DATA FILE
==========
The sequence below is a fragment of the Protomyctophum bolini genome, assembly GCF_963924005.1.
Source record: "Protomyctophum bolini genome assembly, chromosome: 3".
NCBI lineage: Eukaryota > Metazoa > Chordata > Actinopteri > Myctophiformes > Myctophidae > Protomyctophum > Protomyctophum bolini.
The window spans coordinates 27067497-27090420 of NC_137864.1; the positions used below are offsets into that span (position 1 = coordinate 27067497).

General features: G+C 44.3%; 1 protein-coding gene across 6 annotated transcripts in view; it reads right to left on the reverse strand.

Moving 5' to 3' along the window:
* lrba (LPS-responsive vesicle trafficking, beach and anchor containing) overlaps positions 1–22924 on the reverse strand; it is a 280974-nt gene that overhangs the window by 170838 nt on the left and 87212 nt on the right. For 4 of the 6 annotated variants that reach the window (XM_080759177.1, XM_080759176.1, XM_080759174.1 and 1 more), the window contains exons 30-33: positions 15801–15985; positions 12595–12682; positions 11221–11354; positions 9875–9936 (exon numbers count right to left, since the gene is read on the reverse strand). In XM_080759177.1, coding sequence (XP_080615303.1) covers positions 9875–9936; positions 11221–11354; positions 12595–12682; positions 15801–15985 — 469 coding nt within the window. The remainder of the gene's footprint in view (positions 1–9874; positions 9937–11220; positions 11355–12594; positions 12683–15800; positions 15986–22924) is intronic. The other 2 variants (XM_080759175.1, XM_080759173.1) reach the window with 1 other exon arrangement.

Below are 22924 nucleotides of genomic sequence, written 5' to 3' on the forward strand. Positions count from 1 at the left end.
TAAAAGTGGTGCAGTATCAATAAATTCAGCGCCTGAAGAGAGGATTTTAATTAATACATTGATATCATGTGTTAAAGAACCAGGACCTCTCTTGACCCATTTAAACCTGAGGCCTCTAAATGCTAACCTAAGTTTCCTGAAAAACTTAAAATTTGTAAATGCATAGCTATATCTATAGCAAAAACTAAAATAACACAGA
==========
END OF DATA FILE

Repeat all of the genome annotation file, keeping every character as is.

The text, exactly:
The sequence below is a fragment of the Protomyctophum bolini genome, assembly GCF_963924005.1.
Source record: "Protomyctophum bolini genome assembly, chromosome: 3".
NCBI lineage: Eukaryota > Metazoa > Chordata > Actinopteri > Myctophiformes > Myctophidae > Protomyctophum > Protomyctophum bolini.
The window spans coordinates 27067497-27090420 of NC_137864.1; the positions used below are offsets into that span (position 1 = coordinate 27067497).

General features: G+C 44.3%; 1 protein-coding gene across 6 annotated transcripts in view; it reads right to left on the reverse strand.

Moving 5' to 3' along the window:
* lrba (LPS-responsive vesicle trafficking, beach and anchor containing) overlaps positions 1–22924 on the reverse strand; it is a 280974-nt gene that overhangs the window by 170838 nt on the left and 87212 nt on the right. For 4 of the 6 annotated variants that reach the window (XM_080759177.1, XM_080759176.1, XM_080759174.1 and 1 more), the window contains exons 30-33: positions 15801–15985; positions 12595–12682; positions 11221–11354; positions 9875–9936 (exon numbers count right to left, since the gene is read on the reverse strand). In XM_080759177.1, coding sequence (XP_080615303.1) covers positions 9875–9936; positions 11221–11354; positions 12595–12682; positions 15801–15985 — 469 coding nt within the window. The remainder of the gene's footprint in view (positions 1–9874; positions 9937–11220; positions 11355–12594; positions 12683–15800; positions 15986–22924) is intronic. The other 2 variants (XM_080759175.1, XM_080759173.1) reach the window with 1 other exon arrangement.

Below are 22924 nucleotides of genomic sequence, written 5' to 3' on the forward strand. Positions count from 1 at the left end.
TAAAAGTGGTGCAGTATCAATAAATTCAGCGCCTGAAGAGAGGATTTTAATTAATACATTGATATCATGTGTTAAAGAACCAGGACCTCTCTTGACCCATTTAAACCTGAGGCCTCTAAATGCTAACCTAAGTTTCCTGAAAAACTTAAAATTTGTAAATGCATAGCTATATCTATAGCAAAAACTAAAATAACACAGA